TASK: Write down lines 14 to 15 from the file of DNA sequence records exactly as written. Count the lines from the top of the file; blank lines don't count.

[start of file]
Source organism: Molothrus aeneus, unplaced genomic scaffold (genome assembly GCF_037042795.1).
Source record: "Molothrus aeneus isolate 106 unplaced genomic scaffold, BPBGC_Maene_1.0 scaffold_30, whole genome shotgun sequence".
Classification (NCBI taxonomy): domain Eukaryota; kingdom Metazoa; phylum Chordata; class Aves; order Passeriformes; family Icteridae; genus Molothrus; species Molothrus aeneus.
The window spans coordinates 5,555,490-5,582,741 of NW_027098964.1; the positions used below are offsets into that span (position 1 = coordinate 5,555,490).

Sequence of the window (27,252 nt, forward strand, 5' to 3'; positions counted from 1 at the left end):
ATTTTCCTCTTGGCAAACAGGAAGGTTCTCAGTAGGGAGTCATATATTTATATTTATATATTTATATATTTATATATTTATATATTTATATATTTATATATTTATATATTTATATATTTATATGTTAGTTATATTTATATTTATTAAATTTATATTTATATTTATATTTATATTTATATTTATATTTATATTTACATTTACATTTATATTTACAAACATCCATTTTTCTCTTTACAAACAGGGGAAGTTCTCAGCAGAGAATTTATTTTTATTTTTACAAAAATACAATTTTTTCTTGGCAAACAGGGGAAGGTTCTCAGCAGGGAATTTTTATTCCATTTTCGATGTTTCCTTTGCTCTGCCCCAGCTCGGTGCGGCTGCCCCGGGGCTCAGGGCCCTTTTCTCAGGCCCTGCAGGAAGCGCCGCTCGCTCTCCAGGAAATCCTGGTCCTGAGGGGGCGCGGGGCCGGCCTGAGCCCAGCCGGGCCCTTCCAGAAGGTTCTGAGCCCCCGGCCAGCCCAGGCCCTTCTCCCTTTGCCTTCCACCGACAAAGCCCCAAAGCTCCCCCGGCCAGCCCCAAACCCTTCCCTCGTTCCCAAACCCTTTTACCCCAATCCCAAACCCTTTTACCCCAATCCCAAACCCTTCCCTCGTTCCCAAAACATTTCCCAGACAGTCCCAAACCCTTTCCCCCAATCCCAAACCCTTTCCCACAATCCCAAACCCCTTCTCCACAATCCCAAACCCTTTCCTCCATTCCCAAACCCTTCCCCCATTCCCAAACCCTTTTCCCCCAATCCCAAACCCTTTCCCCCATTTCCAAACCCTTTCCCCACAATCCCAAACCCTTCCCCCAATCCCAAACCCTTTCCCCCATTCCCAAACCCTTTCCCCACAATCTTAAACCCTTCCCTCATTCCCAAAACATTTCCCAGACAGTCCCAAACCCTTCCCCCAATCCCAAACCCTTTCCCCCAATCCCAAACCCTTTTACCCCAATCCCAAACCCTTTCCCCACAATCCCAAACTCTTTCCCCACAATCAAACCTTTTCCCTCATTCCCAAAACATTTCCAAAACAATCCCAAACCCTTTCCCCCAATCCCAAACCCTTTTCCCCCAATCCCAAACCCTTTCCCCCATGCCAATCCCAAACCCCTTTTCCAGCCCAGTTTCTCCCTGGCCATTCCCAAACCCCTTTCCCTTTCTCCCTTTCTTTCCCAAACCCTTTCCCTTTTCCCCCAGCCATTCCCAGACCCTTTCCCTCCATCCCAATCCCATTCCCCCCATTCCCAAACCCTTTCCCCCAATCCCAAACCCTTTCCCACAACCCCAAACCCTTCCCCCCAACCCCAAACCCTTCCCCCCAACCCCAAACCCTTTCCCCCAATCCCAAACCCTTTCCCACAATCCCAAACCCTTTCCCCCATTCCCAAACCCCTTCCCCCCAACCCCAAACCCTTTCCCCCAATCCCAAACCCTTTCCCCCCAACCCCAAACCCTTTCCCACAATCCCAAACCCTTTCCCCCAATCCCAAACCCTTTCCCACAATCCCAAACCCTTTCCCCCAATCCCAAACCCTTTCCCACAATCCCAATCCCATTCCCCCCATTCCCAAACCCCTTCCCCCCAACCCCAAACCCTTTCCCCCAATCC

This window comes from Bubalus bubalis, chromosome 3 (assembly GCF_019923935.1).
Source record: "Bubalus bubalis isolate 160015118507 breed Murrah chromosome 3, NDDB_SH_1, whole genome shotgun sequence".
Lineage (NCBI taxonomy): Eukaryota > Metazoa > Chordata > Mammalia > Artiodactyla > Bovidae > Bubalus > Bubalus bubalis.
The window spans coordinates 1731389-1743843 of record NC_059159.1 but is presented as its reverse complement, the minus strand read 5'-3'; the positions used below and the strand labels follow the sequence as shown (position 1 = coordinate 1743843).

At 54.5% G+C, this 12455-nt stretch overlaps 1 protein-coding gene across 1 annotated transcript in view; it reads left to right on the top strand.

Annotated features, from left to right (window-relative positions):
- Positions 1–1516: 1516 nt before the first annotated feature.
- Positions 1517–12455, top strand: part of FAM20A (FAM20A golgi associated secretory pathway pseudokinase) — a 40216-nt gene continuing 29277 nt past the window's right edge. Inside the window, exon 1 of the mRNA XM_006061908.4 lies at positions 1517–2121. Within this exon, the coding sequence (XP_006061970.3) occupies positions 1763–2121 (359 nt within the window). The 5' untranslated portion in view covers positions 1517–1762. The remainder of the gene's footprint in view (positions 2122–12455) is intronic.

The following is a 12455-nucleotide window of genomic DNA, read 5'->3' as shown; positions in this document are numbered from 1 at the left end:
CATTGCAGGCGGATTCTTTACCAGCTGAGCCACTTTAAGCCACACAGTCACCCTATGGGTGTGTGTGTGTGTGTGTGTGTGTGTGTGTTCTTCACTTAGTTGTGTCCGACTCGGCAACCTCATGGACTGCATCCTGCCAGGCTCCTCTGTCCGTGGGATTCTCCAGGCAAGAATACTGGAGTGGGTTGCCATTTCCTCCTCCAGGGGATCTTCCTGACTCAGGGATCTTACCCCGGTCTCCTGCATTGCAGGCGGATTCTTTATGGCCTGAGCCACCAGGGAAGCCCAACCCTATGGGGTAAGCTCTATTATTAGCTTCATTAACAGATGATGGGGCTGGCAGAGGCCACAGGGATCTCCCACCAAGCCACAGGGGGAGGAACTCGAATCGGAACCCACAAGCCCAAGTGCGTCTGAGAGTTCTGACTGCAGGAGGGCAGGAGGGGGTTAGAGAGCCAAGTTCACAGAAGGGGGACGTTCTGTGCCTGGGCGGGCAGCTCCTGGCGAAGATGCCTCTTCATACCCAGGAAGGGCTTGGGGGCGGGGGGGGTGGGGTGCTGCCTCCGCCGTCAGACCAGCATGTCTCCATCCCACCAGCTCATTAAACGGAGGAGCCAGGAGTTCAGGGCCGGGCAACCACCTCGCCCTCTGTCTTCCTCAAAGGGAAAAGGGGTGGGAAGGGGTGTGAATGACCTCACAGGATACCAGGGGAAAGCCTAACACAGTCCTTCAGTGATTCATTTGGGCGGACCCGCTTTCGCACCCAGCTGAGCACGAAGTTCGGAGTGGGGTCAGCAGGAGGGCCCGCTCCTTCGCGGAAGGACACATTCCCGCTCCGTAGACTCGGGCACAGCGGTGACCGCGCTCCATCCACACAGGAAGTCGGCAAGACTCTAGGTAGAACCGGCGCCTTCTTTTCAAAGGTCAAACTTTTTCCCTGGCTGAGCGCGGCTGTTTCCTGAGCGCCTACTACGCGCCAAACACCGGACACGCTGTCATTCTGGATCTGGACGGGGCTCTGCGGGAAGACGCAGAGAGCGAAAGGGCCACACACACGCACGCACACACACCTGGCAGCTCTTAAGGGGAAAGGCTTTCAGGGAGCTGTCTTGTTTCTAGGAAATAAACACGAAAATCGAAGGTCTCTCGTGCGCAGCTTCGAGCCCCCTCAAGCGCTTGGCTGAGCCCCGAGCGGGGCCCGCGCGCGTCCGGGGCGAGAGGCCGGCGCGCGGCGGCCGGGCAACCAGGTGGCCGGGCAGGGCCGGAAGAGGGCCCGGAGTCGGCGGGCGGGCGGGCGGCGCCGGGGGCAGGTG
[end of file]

- Positions 1517–12455, top strand: part of FAM20A (FAM20A golgi associated secretory pathway pseudokinase) — a 40216-nt gene continuing 29277 nt past the window's right edge. Inside the window, exon 1 of the mRNA XM_006061908.4 lies at positions 1517–2121. Within this exon, the coding sequence (XP_006061970.3) occupies positions 1763–2121 (359 nt within the window). The 5' untranslated portion in view covers positions 1517–1762. The remainder of the gene's footprint in view (positions 2122–12455) is intronic.

The following is a 12455-nucleotide window of genomic DNA, read 5'->3' as shown; positions in this document are numbered from 1 at the left end: